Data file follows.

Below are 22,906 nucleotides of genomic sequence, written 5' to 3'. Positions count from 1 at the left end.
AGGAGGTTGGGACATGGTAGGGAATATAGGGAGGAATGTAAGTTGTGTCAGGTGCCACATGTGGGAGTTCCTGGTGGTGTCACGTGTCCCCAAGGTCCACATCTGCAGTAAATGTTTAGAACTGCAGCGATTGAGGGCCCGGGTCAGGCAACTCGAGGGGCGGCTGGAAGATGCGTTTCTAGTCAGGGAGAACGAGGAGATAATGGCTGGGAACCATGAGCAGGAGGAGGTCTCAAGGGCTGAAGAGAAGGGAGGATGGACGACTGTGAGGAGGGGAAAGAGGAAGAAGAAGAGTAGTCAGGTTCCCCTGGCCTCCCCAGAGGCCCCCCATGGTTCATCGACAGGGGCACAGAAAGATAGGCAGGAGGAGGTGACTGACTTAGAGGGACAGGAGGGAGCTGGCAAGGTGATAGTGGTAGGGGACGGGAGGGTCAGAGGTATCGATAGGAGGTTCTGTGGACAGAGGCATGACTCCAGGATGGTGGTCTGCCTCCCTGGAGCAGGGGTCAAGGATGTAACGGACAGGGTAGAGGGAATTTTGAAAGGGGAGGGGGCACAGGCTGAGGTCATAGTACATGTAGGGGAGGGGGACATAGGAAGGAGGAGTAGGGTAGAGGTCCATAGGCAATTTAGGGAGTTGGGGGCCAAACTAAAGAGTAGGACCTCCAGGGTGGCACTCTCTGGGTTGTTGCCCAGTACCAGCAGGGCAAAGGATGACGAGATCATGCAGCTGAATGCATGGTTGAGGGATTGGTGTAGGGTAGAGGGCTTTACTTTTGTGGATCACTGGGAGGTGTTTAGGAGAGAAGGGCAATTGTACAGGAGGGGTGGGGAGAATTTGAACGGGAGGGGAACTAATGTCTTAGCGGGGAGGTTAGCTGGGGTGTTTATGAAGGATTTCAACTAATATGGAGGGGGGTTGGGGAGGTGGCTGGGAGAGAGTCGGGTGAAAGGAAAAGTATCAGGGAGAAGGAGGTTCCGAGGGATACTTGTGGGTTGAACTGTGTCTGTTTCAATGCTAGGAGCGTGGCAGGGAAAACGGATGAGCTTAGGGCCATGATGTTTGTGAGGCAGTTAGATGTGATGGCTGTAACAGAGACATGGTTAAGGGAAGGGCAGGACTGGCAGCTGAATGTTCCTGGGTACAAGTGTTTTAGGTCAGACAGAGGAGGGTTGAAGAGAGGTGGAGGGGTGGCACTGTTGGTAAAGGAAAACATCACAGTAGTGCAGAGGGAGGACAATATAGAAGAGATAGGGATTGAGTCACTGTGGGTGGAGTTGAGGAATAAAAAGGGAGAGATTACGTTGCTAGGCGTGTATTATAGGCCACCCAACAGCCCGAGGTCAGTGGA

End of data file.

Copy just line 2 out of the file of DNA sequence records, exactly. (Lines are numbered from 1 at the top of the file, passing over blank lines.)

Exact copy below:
AGGAGGTTGGGACATGGTAGGGAATATAGGGAGGAATGTAAGTTGTGTCAGGTGCCACATGTGGGAGTTCCTGGTGGTGTCACGTGTCCCCAAGGTCCACATCTGCAGTAAATGTTTAGAACTGCAGCGATTGAGGGCCCGGGTCAGGCAACTCGAGGGGCGGCTGGAAGATGCGTTTCTAGTCAGGGAGAACGAGGAGATAATGGCTGGGAACCATGAGCAGGAGGAGGTCTCAAGGGCTGAAGAGAAGGGAGGATGGACGACTGTGAGGAGGGGAAAGAGGAAGAAGAAGAGTAGTCAGGTTCCCCTGGCCTCCCCAGAGGCCCCCCATGGTTCATCGACAGGGGCACAGAAAGATAGGCAGGAGGAGGTGACTGACTTAGAGGGACAGGAGGGAGCTGGCAAGGTGATAGTGGTAGGGGACGGGAGGGTCAGAGGTATCGATAGGAGGTTCTGTGGACAGAGGCATGACTCCAGGATGGTGGTCTGCCTCCCTGGAGCAGGGGTCAAGGATGTAACGGACAGGGTAGAGGGAATTTTGAAAGGGGAGGGGGCACAGGCTGAGGTCATAGTACATGTAGGGGAGGGGGACATAGGAAGGAGGAGTAGGGTAGAGGTCCATAGGCAATTTAGGGAGTTGGGGGCCAAACTAAAGAGTAGGACCTCCAGGGTGGCACTCTCTGGGTTGTTGCCCAGTACCAGCAGGGCAAAGGATGACGAGATCATGCAGCTGAATGCATGGTTGAGGGATTGGTGTAGGGTAGAGGGCTTTACTTTTGTGGATCACTGGGAGGTGTTTAGGAGAGAAGGGCAATTGTACAGGAGGGGTGGGGAGAATTTGAACGGGAGGGGAACTAATGTCTTAGCGGGGAGGTTAGCTGGGGTGTTTATGAAGGATTTCAACTAATATGGAGGGGGGTTGGGGAGGTGGCTGGGAGAGAGTCGGGTGAAAGGAAAAGTATCAGGGAGAAGGAGGTTCCGAGGGATACTTGTGGGTTGAACTGTGTCTGTTTCAATGCTAGGAGCGTGGCAGGGAAAACGGATGAGCTTAGGGCCATGATGTTTGTGAGGCAGTTAGATGTGATGGCTGTAACAGAGACATGGTTAAGGGAAGGGCAGGACTGGCAGCTGAATGTTCCTGGGTACAAGTGTTTTAGGTCAGACAGAGGAGGGTTGAAGAGAGGTGGAGGGGTGGCACTGTTGGTAAAGGAAAACATCACAGTAGTGCAGAGGGAGGACAATATAGAAGAGATAGGGATTGAGTCACTGTGGGTGGAGTTGAGGAATAAAAAGGGAGAGATTACGTTGCTAGGCGTGTATTATAGGCCACCCAACAGCCCGAGGTCAGTGGA